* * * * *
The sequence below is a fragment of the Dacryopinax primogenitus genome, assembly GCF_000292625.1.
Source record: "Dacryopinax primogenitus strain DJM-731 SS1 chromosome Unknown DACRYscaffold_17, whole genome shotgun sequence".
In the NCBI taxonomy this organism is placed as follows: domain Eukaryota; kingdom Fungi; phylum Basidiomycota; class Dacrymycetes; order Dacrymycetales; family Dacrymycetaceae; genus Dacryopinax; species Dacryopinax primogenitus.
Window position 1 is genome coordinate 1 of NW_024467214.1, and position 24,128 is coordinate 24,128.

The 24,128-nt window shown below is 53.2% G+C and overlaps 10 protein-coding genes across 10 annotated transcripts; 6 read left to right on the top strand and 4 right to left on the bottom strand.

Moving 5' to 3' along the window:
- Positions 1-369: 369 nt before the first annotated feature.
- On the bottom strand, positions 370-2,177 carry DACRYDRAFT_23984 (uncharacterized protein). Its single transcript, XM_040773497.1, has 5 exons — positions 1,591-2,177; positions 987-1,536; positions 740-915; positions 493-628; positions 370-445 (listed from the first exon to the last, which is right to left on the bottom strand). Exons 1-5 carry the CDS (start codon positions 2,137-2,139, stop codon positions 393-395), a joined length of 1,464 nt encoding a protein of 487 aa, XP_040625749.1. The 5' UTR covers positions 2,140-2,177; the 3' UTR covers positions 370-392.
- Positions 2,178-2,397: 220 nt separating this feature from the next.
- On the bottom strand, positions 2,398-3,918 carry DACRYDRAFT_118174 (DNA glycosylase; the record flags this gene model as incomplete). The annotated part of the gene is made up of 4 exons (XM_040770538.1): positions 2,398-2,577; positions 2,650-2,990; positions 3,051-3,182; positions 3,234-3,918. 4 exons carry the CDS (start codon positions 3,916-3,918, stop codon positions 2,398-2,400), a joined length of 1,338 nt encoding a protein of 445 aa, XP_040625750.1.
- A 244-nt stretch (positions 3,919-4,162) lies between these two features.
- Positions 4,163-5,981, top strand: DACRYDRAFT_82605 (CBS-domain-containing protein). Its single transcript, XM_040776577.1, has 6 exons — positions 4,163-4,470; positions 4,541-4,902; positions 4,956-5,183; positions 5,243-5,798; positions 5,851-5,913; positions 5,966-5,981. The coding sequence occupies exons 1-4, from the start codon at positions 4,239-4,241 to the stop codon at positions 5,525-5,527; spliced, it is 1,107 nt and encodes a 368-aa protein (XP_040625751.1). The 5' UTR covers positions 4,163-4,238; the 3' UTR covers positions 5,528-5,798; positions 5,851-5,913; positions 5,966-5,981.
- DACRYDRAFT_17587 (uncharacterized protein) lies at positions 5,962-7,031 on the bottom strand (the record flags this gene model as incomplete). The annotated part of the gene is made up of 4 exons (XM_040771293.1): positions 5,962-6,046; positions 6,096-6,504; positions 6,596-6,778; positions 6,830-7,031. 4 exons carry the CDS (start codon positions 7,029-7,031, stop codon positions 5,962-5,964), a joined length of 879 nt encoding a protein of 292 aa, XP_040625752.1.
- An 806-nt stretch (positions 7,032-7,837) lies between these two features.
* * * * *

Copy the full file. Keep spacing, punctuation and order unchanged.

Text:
The sequence below is a fragment of the Dacryopinax primogenitus genome, assembly GCF_000292625.1.
Source record: "Dacryopinax primogenitus strain DJM-731 SS1 chromosome Unknown DACRYscaffold_17, whole genome shotgun sequence".
In the NCBI taxonomy this organism is placed as follows: domain Eukaryota; kingdom Fungi; phylum Basidiomycota; class Dacrymycetes; order Dacrymycetales; family Dacrymycetaceae; genus Dacryopinax; species Dacryopinax primogenitus.
Window position 1 is genome coordinate 1 of NW_024467214.1, and position 24,128 is coordinate 24,128.

The 24,128-nt window shown below is 53.2% G+C and overlaps 10 protein-coding genes across 10 annotated transcripts; 6 read left to right on the top strand and 4 right to left on the bottom strand.

Moving 5' to 3' along the window:
- Positions 1-369: 369 nt before the first annotated feature.
- On the bottom strand, positions 370-2,177 carry DACRYDRAFT_23984 (uncharacterized protein). Its single transcript, XM_040773497.1, has 5 exons — positions 1,591-2,177; positions 987-1,536; positions 740-915; positions 493-628; positions 370-445 (listed from the first exon to the last, which is right to left on the bottom strand). Exons 1-5 carry the CDS (start codon positions 2,137-2,139, stop codon positions 393-395), a joined length of 1,464 nt encoding a protein of 487 aa, XP_040625749.1. The 5' UTR covers positions 2,140-2,177; the 3' UTR covers positions 370-392.
- Positions 2,178-2,397: 220 nt separating this feature from the next.
- On the bottom strand, positions 2,398-3,918 carry DACRYDRAFT_118174 (DNA glycosylase; the record flags this gene model as incomplete). The annotated part of the gene is made up of 4 exons (XM_040770538.1): positions 2,398-2,577; positions 2,650-2,990; positions 3,051-3,182; positions 3,234-3,918. 4 exons carry the CDS (start codon positions 3,916-3,918, stop codon positions 2,398-2,400), a joined length of 1,338 nt encoding a protein of 445 aa, XP_040625750.1.
- A 244-nt stretch (positions 3,919-4,162) lies between these two features.
- Positions 4,163-5,981, top strand: DACRYDRAFT_82605 (CBS-domain-containing protein). Its single transcript, XM_040776577.1, has 6 exons — positions 4,163-4,470; positions 4,541-4,902; positions 4,956-5,183; positions 5,243-5,798; positions 5,851-5,913; positions 5,966-5,981. The coding sequence occupies exons 1-4, from the start codon at positions 4,239-4,241 to the stop codon at positions 5,525-5,527; spliced, it is 1,107 nt and encodes a 368-aa protein (XP_040625751.1). The 5' UTR covers positions 4,163-4,238; the 3' UTR covers positions 5,528-5,798; positions 5,851-5,913; positions 5,966-5,981.
- DACRYDRAFT_17587 (uncharacterized protein) lies at positions 5,962-7,031 on the bottom strand (the record flags this gene model as incomplete). The annotated part of the gene is made up of 4 exons (XM_040771293.1): positions 5,962-6,046; positions 6,096-6,504; positions 6,596-6,778; positions 6,830-7,031. 4 exons carry the CDS (start codon positions 7,029-7,031, stop codon positions 5,962-5,964), a joined length of 879 nt encoding a protein of 292 aa, XP_040625752.1.
- An 806-nt stretch (positions 7,032-7,837) lies between these two features.